Adding one or more of these players should improve the Mets bullpen. Regardless of whether or not the team adds one of these pitchers, or somebody else all together, they need Familia, Reed, Blevins, and Robles to continue pitching well out of the pen. They also need Bastardo to figure things out sooner rather than later as it is his struggles that are precipitating this bullpen search.
The Cubs struck first in the third when Syndergaard threw a wild pitch, which probably should have been smothered by Rene Rivera who made a backhand stab at the ball, allowing Willson Contreras to score. The Cubs were primed to score again in the following inning. Arrieta led off with a double, and he tried to score on a Tommy La Stella single. However, he would be mowed down by the new right fielder Michael Conforto:
— New York Mets (@Mets) July 20, 2016
As the replay would show, Rivera made a great tag.
Syndergaard gutted his way through 5.2 innings throwing 105 pitches. He allowed seven hits, one unearned run, and two walks. He would strike out eight batters including his 300th career strike out. Jerry Blevins took over and would combine with Hansel Robles (two innings), and Jeurys Familia (33rd save) to win a 2-1 game.
The loss was no fault of Arrieta, who was terrific. He pitched seven innings, one run, and one walk with eight strikeouts. For a while, it appeared like the Mets wouldn’t score that run, and that the Mets would lose 1-0. Then Jose Reyes did what he used to do best, what he was brought back to do. He hit his 100th triple as a Met and gave the Mets a chance to build a run off his speed.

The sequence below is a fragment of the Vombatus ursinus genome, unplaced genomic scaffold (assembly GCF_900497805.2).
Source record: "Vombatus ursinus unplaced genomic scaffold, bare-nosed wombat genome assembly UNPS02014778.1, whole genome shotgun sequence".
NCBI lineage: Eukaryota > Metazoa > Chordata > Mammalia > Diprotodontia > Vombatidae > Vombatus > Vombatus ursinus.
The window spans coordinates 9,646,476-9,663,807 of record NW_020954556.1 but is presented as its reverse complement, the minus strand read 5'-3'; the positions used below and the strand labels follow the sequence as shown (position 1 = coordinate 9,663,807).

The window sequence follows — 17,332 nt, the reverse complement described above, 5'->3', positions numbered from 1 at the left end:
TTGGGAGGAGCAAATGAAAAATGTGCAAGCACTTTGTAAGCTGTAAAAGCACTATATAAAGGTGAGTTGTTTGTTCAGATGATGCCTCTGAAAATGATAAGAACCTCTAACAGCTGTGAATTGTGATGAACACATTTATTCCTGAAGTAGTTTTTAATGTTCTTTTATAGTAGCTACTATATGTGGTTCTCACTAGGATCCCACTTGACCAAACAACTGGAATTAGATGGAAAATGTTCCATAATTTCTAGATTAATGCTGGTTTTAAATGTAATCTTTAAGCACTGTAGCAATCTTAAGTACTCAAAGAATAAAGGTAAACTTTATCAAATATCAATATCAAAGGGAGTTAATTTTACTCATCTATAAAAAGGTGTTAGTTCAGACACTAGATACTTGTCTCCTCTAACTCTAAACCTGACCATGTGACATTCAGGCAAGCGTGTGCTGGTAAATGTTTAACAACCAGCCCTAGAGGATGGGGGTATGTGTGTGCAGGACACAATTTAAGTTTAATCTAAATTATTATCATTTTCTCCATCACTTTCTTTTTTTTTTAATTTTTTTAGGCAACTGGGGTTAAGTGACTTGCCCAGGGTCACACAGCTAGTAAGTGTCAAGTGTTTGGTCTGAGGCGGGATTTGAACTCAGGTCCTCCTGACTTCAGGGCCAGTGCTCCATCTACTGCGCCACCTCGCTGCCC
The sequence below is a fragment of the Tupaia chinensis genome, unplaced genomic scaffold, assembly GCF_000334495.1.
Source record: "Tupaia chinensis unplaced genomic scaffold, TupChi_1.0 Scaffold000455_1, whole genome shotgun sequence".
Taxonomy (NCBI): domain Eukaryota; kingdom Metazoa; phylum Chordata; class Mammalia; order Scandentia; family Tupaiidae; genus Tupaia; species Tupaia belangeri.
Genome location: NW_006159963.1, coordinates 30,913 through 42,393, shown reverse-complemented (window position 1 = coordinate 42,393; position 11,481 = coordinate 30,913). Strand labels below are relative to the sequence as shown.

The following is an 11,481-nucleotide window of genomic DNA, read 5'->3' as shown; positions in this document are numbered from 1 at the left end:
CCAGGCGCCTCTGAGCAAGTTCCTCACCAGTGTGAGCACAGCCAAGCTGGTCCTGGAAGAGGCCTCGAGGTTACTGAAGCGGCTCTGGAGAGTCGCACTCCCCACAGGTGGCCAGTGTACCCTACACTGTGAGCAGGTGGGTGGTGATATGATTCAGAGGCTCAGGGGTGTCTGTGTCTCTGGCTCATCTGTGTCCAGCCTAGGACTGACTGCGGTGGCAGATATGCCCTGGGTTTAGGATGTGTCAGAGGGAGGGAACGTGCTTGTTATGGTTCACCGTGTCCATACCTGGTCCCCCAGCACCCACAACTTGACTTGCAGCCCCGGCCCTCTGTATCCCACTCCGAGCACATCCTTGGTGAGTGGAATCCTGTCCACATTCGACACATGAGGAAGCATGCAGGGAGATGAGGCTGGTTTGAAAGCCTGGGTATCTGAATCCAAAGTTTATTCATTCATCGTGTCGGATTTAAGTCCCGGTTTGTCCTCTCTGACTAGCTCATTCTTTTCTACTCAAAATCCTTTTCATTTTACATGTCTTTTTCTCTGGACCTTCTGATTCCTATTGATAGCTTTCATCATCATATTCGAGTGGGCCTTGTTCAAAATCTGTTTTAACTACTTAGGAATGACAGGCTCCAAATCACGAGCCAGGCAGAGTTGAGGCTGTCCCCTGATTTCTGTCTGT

He would score off a Curtis Granderson sacrifice fly. The Mets tried to build another rally in the seventh. There were runners on first and second and Blevins was due up. For some reason, Terry Collins went to Alejandro De Aza instead of Kelly Johnson. Apparently, Collins was the only person who thought De Aza would come through in that spot. He didn’t.
In the ninth, there would be no De Aza or Arrieta standing in the Mets way. Neil Walker hit into a fielder’s choice after a James Loney leadoff single. Initially, it was ruled a double play, but replay would overturn the call. Walker was safe, and it wasn’t particularly close. Walker moved to second on an Asdrubal Cabrera single. After a Conforto strikeout, it appeared the Mets would fail to score a runner in scoring position again.
Instead, Rivera would hit a bloop single off Pedro Strop scoring Walker making it a 2-1 game. If that was the end of the game, it would have been a terrific game. However, it was what happened in the bottom of the ninth that made this a great game.
Familia walked Addison Russell and Miguel Montero to start the inning. Javier Baez then laid down a terrific bunt that he beat out. It was bases loaded with no outs. That’s a problem for mere mortal closers. It wasn’t an issue for Familia and his bowling ball sinker.